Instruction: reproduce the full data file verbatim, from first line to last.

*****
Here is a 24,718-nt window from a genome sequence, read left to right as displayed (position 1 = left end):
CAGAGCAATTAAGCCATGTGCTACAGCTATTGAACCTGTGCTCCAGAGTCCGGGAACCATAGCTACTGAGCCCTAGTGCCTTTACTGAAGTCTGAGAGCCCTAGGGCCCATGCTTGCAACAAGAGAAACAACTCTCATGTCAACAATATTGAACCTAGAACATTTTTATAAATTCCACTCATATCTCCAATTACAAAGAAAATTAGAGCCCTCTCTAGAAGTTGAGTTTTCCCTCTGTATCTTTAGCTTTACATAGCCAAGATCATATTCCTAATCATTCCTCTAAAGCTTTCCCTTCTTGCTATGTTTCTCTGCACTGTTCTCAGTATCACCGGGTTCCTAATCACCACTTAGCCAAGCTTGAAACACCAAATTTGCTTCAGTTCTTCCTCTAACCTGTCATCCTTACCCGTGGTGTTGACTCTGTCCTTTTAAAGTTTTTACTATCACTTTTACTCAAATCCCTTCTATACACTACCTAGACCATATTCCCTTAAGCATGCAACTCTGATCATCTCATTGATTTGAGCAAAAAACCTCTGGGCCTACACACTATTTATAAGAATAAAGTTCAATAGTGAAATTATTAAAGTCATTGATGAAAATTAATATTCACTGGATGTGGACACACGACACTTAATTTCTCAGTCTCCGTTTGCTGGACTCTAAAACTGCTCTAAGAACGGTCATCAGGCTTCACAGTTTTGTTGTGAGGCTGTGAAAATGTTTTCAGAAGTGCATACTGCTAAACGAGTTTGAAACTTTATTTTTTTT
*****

Here is a 24,718-nt window from a genome sequence, read left to right as displayed (position 1 = left end):
CAGAGCAATTAAGCCATGTGCTACAGCTATTGAACCTGTGCTCCAGAGTCCGGGAACCATAGCTACTGAGCCCTAGTGCCTTTACTGAAGTCTGAGAGCCCTAGGGCCCATGCTTGCAACAAGAGAAACAACTCTCATGTCAACAATATTGAACCTAGAACATTTTTATAAATTCCACTCATATCTCCAATTACAAAGAAAATTAGAGCCCTCTCTAGAAGTTGAGTTTTCCCTCTGTATCTTTAGCTTTACATAGCCAAGATCATATTCCTAATCATTCCTCTAAAGCTTTCCCTTCTTGCTATGTTTCTCTGCACTGTTCTCAGTATCACCGGGTTCCTAATCACCACTTAGCCAAGCTTGAAACACCAAATTTGCTTCAGTTCTTCCTCTAACCTGTCATCCTTACCCGTGGTGTTGACTCTGTCCTTTTAAAGTTTTTACTATCACTTTTACTCAAATCCCTTCTATACACTACCTAGACCATATTCCCTTAAGCATGCAACTCTGATCATCTCATTGATTTGAGCAAAAAACCTCTGGGCCTACACACTATTTATAAGAATAAAGTTCAATAGTGAAATTATTAAAGTCATTGATGAAAATTAATATTCACTGGATGTGGACACACGACACTTAATTTCTCAGTCTCCGTTTGCTGGACTCTAAAACTGCTCTAAGAACGGTCATCAGGCTTCACAGTTTTGTTGTGAGGCTGTGAAAATGTTTTCAGAAGTGCATACTGCTAAACGAGTTTGAAACTTTATTTTTTTT